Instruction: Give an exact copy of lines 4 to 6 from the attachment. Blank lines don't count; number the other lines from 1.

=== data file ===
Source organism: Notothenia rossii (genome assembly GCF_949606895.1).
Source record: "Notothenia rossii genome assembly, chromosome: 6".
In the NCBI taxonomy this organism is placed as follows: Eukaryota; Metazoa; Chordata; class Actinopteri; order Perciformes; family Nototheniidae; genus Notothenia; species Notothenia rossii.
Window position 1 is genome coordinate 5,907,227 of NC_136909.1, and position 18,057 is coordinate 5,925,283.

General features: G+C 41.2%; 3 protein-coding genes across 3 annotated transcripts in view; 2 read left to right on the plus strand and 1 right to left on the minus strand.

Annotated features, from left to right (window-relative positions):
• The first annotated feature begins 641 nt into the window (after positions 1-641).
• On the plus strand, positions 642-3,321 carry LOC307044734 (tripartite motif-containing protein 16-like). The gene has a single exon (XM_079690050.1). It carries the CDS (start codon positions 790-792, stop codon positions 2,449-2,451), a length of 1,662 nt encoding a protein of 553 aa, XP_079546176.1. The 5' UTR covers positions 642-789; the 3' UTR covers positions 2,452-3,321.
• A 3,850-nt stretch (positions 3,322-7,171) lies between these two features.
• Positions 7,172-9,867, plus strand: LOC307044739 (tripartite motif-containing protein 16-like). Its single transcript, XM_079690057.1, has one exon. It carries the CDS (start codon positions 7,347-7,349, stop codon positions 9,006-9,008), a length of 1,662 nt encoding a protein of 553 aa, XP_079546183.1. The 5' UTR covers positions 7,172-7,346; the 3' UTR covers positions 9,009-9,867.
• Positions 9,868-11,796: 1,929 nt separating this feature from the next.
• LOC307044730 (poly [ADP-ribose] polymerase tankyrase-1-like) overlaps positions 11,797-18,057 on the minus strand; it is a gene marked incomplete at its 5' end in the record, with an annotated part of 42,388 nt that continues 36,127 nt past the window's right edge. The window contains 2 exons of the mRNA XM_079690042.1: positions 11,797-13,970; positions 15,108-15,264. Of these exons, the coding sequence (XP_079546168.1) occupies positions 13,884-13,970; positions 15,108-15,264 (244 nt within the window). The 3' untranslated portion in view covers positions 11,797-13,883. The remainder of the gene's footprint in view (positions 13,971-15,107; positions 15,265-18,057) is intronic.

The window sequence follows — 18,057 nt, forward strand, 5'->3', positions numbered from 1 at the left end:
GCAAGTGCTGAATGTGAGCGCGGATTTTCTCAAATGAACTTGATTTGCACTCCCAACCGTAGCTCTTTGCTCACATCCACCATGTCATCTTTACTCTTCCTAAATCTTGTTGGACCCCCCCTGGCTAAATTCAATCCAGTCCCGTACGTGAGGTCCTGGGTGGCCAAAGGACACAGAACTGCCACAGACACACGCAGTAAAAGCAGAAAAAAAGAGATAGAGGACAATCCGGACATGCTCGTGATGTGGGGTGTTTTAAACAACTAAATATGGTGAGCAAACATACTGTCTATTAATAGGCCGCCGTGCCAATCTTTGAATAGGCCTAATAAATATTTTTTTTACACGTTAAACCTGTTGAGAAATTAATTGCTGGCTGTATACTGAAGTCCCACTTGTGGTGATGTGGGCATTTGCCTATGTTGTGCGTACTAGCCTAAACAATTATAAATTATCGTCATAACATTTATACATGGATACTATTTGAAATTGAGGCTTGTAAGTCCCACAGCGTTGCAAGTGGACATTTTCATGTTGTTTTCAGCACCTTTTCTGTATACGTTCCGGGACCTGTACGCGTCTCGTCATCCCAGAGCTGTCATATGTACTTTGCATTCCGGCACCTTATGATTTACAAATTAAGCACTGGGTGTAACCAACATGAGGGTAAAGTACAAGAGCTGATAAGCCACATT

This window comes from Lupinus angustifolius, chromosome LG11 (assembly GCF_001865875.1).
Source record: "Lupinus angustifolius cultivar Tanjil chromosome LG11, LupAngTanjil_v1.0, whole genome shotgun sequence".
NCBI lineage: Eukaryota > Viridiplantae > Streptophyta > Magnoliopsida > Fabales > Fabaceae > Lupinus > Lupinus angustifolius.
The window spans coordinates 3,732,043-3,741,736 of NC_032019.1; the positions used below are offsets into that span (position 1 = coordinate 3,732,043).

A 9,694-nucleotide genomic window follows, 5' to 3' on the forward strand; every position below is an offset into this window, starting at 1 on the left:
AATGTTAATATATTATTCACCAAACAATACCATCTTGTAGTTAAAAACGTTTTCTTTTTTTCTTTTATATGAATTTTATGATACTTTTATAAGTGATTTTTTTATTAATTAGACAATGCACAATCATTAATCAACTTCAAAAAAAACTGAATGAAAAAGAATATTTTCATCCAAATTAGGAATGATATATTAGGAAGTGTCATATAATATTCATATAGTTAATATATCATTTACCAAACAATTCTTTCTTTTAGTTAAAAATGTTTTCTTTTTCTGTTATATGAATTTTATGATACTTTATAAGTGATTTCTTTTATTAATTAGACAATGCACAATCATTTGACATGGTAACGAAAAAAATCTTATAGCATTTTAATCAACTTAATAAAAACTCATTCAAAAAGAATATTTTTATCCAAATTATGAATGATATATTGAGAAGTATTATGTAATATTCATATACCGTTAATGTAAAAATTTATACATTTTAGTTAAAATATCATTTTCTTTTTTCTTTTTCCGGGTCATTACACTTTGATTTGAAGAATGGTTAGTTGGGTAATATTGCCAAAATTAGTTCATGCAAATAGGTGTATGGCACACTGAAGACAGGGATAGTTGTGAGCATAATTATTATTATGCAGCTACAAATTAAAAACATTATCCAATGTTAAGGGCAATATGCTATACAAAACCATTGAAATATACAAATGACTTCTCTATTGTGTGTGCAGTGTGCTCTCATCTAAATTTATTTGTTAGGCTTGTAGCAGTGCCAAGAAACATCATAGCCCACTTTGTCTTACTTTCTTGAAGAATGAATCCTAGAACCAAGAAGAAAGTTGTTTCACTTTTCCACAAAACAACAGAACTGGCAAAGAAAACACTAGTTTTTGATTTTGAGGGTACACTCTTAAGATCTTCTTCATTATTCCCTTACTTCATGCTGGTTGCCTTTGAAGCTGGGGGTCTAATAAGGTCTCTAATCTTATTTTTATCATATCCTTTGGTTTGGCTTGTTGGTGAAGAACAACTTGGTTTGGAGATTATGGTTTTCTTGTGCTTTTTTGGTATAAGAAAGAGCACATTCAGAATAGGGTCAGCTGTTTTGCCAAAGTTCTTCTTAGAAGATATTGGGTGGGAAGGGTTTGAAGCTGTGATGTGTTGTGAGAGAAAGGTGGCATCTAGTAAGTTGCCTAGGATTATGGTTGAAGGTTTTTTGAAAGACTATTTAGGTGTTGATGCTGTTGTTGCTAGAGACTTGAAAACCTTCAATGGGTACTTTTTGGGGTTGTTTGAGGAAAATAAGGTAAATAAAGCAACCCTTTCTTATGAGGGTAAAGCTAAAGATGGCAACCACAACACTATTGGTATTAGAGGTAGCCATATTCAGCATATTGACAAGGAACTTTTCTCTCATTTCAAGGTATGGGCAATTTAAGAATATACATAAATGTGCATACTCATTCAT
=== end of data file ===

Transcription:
Window position 1 is genome coordinate 5,907,227 of NC_136909.1, and position 18,057 is coordinate 5,925,283.

General features: G+C 41.2%; 3 protein-coding genes across 3 annotated transcripts in view; 2 read left to right on the plus strand and 1 right to left on the minus strand.

Annotated features, from left to right (window-relative positions):